The tree canopy score is low because of development and lack of trees in the Central City and industrial areas. Recent tree planting projects have focused on the Central Eastside and Northwest Industrial area. Where there is not room for large trees, ecoroofs are a good way to add habitat and manage stormwater.

The Willamette River through Portland is accessible to migratory fish, but it lacks shallow areas where salmon can rest and feed.

  How to read the scales
What is this? Bank condition (hardening) Bank condition:  0
0
What is this? Floodplain condition Floodplain condition: 2.8 2.8
What is this? Large wood Not applicable  
What is this? Riparian integrity Riparian integrity: 2.5
2.5
 What is this? Shallow water refugia Shallow water refugia: 4.1 4.1
What is this?
Stream accessibility  Stream accessibility: 9.4 9.4
What is this? Substrate composition Not applicable  
What is this?
Tree canopy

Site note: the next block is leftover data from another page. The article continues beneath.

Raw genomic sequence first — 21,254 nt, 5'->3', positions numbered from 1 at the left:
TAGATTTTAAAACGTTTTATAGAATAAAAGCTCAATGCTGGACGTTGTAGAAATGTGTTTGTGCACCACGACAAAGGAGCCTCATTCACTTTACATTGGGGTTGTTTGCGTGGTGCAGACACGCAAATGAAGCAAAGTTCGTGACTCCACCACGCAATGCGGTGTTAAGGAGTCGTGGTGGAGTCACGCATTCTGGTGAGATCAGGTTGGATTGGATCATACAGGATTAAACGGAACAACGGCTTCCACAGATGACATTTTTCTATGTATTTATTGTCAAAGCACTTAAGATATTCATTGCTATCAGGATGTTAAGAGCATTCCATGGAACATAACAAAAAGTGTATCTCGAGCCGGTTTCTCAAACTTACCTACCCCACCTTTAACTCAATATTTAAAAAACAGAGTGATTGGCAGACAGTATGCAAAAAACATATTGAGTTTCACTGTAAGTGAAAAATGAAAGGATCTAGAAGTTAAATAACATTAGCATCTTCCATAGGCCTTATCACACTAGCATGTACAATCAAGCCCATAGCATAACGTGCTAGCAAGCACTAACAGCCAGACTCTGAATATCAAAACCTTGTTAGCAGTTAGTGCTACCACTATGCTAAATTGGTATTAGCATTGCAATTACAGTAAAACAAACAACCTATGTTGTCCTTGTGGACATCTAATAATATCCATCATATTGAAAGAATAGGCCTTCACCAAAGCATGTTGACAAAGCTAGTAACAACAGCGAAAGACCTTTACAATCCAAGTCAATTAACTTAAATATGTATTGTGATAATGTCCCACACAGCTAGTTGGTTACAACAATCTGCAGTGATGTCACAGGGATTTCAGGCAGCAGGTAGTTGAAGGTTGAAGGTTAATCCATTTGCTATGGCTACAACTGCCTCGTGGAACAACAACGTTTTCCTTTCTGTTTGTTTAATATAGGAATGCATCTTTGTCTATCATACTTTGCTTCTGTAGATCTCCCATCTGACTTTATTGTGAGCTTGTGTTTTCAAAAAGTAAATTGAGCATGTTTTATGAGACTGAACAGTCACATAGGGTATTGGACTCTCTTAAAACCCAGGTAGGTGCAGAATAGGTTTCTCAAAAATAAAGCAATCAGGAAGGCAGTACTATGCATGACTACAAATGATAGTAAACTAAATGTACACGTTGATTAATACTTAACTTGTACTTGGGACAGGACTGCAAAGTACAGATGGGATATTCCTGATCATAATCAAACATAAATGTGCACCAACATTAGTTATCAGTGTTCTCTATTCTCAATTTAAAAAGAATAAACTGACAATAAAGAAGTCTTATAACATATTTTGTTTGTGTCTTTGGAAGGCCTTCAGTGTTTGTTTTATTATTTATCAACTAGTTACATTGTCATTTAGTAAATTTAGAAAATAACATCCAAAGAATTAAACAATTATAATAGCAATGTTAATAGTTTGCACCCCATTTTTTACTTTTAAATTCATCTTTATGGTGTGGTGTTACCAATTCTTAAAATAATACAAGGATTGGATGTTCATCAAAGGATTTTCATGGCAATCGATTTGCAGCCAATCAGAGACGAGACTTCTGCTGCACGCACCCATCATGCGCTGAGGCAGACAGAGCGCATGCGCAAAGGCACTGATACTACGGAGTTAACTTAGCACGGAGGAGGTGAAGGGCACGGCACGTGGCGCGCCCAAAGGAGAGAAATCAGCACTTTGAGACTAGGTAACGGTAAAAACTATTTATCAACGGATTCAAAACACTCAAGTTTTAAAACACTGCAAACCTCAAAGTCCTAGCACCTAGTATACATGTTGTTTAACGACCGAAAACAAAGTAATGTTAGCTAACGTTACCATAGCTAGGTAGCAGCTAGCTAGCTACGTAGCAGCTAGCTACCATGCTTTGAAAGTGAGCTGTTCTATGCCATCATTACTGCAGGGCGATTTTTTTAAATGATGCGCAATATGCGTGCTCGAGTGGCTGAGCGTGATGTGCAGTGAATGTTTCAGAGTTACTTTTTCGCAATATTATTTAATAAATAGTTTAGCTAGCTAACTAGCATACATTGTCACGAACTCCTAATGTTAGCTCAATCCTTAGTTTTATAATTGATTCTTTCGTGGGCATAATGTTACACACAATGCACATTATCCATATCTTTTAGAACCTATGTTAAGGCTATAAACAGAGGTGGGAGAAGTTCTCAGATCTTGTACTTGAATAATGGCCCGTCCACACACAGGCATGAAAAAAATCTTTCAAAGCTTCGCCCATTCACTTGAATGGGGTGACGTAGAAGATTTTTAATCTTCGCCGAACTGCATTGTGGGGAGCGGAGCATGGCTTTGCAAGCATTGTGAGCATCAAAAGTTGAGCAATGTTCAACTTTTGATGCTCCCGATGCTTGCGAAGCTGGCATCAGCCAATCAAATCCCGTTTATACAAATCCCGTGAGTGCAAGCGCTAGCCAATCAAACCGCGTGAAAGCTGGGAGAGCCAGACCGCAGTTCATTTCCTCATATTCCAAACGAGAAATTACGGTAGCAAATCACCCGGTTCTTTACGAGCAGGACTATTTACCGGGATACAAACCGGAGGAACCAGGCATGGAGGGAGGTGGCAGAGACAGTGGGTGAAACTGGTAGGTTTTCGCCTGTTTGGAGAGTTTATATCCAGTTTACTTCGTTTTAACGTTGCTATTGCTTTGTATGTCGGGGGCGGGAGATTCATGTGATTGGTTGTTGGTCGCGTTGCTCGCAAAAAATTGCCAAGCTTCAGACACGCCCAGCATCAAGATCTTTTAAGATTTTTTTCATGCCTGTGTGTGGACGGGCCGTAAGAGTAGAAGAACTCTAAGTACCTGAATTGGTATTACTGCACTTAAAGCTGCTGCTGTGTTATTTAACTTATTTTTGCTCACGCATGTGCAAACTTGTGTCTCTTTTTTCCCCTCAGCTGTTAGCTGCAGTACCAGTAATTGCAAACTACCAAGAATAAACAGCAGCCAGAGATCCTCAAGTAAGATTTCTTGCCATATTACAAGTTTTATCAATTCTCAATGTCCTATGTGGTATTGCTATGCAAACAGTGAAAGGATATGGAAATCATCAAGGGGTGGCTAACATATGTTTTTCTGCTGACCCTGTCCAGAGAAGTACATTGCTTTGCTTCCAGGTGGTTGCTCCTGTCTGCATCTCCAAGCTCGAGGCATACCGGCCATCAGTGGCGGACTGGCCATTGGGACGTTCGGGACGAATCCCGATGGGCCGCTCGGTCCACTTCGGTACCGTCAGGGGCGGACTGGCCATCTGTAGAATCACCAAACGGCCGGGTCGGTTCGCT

Tree canopy: 5.0
5.0

Willamette River (Mainstem) Fish and Wildlife Score: Under developmentWe are still developing these scores for the mainstem Willamette because analyzing the data for a large river is different than for smaller streams. The Willamette has many native fish and wildlife species. Fifteen species of salmon and steelhead trout found in Portland are federally listed as threatened under the Endangered Species Act. For more information about fish, birds, and other wildlife in Portland, visit the Environmental Services Science Integration Division.

What is this? Birds Under development  
What is this?
Fish
Under development
 
What is this?
Macroinvertebrates
Not applicable
 

For more information about what we measure and where these scores come from, visit the About Watershed Report Cards page.

See some of what Environmental Services is doing for healthy rivers and streams on the Explore Portland’s Watersheds map.